Blueprint for Personalized Learning: Dell Releases 5-Step Guide
By Dian Schaffhauser 06/24/13
As one of the goals of Race to the Top-District — personalized learning — begins to percolate interest among districts and schools around the country, Dell wants to be there to work with them as a consulting partner. The company chose ISTE 2013, the annual conference for the International Society for Technology in Education, to announce its work in this area.
Dell has just released a “blueprint” document that lays out a five-step set of processes for schools to work through in their efforts toward student personalization and blended learning. The goal, according to Jon Phillips, Dell’s director of Worldwide Education, is “to better place technology in the instructional setting to start to achieve some of the desired outcomes that we all want to see in terms of student engagement, student outcomes, and students being better prepared for workforce and college and career.”
Dell pulled together think tanks consisting of students and parents, teachers, administrators, and other education leaders to understand their education-related concerns and challenges. Along with those sessions, the company also commissioned an education survey in September 2012, which found that nine out of 10 parent, student, and teacher respondents around the world believe that technology helps students learn. Seven out of 10 respondents said that students have access to “more advanced technology” at home than at school. On the school IT front K-12 IT people said that implementing “ubiquitous computing” was their greatest challenge.
Bridging that gap between what’s widely available at home and what’s available in classrooms that can enable personalized learning, said Phillips, “really starts with understanding how to define personalized learning for a school, what the steps and processes are to do that.” For example, he noted, the first step in the Dell blueprint is to “establish a vision for learning.” “We believe so much that it’s important for the school to really craft their vision before they make technology decisions.”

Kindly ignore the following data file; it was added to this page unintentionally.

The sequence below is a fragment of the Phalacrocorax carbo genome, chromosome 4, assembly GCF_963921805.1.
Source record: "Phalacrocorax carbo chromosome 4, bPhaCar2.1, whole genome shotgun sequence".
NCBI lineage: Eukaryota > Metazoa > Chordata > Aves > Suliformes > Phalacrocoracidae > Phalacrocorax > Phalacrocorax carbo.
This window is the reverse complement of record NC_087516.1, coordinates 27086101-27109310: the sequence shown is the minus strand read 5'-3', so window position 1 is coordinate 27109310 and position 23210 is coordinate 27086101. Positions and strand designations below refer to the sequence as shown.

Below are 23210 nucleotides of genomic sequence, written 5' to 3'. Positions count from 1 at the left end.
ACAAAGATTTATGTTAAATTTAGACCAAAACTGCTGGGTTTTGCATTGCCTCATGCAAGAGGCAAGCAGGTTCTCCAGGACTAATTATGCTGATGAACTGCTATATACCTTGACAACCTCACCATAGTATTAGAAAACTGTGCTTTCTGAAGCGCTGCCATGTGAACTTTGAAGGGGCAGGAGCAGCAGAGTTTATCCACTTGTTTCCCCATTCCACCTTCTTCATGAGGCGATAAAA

Step 2 is determining the “right IT infrastructure,” including wireless connectivity, mobile device management, access security, and hosting models, such as cloud-based hosting vs. on-premises hosting of applications and data.
Step 3 in the Dell blueprint addresses making the transition to personalized learning, which covers professional development for teachers, ensuring “equitable” access to resources by students, and the move to digital content and curriculum.
Step 4 covers ensuring access to computing at home and school, and step 5 reiterates the need to “reinforce professional learning.”
Phillips said these processes assume three “major tenants that we think are imperatives.”
First, the teacher must be involved. “This is not an initiative to say that technology can replace the teacher. It greatly amplifies the teacher’s role in the experience–moving the teacher into [the role of] guide and mentor and facilitator around meeting students where they need to be, in motivating them on their learning path.”
Second, the student must be invested in the learning experience. “Even though we’re on a standardized competency-based model, whether it’s around Common Core or other state-based standards, we can still invite the student into the equation and give them options for how they want to prosecute competency against the standard,” Phillips explained. “Getting them invested in the learning process is really critical.”
The third element is figuring out how to use technology to “enrich the experience and facilitate and enhance personalization,” he said.
Dell said in a statement that 16 districts have chosen the company over the last two months to provide consulting and/or computing equipment. Among them is Clear Creek Independent School District in Texas, which intends to deploy 30,000 Dell Latitude 10 tablets running Microsoft Windows 8 in its 43 schools. The district has hired Dell, Microsoft, and Intel to provide “professional learning services” during the adoption process.
The 1-to-1 initiative will be funded over the next three years through a voter-approved bond. The Dell tablet was chosen by a district committee of educators, students, technology specialists, and administrators.
“Having Microsoft Office on these tablets is the perfect blend of something teachers already know with a new opportunity for anytime, anywhere access. It makes for a natural progression. Now, we can focus on the integration and learning, rather than the workarounds,” said Kelly Lane, a district technology integration specialist.
Added Clear Brook High School student Andrew Barrett, “Every student today feels the polarization of traditional education and the real world. The average classroom experience often lacks relevancy. This initiative is by far the most influential move yet in bridging the widening gap between academia’s demands and a student’s life.”
About the Author
Dian Schaffhauser is a writer who covers technology and business for a number of publications. Contact her at dian.